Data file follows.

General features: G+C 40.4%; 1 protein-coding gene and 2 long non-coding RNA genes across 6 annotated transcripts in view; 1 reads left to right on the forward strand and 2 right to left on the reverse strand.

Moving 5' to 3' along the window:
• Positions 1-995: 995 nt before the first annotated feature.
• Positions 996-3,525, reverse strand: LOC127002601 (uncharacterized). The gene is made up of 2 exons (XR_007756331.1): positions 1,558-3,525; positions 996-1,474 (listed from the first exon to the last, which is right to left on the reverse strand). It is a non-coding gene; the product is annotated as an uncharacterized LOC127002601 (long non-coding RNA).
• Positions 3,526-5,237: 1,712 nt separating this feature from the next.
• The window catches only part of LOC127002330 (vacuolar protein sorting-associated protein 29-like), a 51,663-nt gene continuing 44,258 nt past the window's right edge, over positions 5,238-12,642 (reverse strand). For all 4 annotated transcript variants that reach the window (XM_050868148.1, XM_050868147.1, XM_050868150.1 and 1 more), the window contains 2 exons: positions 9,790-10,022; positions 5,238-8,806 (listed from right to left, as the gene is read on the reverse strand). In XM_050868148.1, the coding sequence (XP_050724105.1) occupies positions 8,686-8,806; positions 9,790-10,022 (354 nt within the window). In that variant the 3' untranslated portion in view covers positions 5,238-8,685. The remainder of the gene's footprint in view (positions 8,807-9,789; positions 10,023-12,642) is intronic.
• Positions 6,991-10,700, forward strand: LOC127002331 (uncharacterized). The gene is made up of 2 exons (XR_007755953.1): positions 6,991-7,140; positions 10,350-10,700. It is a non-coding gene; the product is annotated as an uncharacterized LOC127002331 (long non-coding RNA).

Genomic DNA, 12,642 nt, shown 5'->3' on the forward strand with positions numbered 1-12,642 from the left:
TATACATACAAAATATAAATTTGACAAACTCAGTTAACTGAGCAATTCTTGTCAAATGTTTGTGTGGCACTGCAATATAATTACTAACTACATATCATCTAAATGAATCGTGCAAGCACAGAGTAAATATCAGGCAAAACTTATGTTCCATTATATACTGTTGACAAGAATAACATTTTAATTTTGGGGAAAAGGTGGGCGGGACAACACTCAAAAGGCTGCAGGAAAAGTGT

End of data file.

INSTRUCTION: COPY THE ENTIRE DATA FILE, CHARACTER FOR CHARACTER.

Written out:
General features: G+C 40.4%; 1 protein-coding gene and 2 long non-coding RNA genes across 6 annotated transcripts in view; 1 reads left to right on the forward strand and 2 right to left on the reverse strand.

Moving 5' to 3' along the window:
• Positions 1-995: 995 nt before the first annotated feature.
• Positions 996-3,525, reverse strand: LOC127002601 (uncharacterized). The gene is made up of 2 exons (XR_007756331.1): positions 1,558-3,525; positions 996-1,474 (listed from the first exon to the last, which is right to left on the reverse strand). It is a non-coding gene; the product is annotated as an uncharacterized LOC127002601 (long non-coding RNA).
• Positions 3,526-5,237: 1,712 nt separating this feature from the next.
• The window catches only part of LOC127002330 (vacuolar protein sorting-associated protein 29-like), a 51,663-nt gene continuing 44,258 nt past the window's right edge, over positions 5,238-12,642 (reverse strand). For all 4 annotated transcript variants that reach the window (XM_050868148.1, XM_050868147.1, XM_050868150.1 and 1 more), the window contains 2 exons: positions 9,790-10,022; positions 5,238-8,806 (listed from right to left, as the gene is read on the reverse strand). In XM_050868148.1, the coding sequence (XP_050724105.1) occupies positions 8,686-8,806; positions 9,790-10,022 (354 nt within the window). In that variant the 3' untranslated portion in view covers positions 5,238-8,685. The remainder of the gene's footprint in view (positions 8,807-9,789; positions 10,023-12,642) is intronic.
• Positions 6,991-10,700, forward strand: LOC127002331 (uncharacterized). The gene is made up of 2 exons (XR_007755953.1): positions 6,991-7,140; positions 10,350-10,700. It is a non-coding gene; the product is annotated as an uncharacterized LOC127002331 (long non-coding RNA).

Genomic DNA, 12,642 nt, shown 5'->3' on the forward strand with positions numbered 1-12,642 from the left:
TATACATACAAAATATAAATTTGACAAACTCAGTTAACTGAGCAATTCTTGTCAAATGTTTGTGTGGCACTGCAATATAATTACTAACTACATATCATCTAAATGAATCGTGCAAGCACAGAGTAAATATCAGGCAAAACTTATGTTCCATTATATACTGTTGACAAGAATAACATTTTAATTTTGGGGAAAAGGTGGGCGGGACAACACTCAAAAGGCTGCAGGAAAAGTGT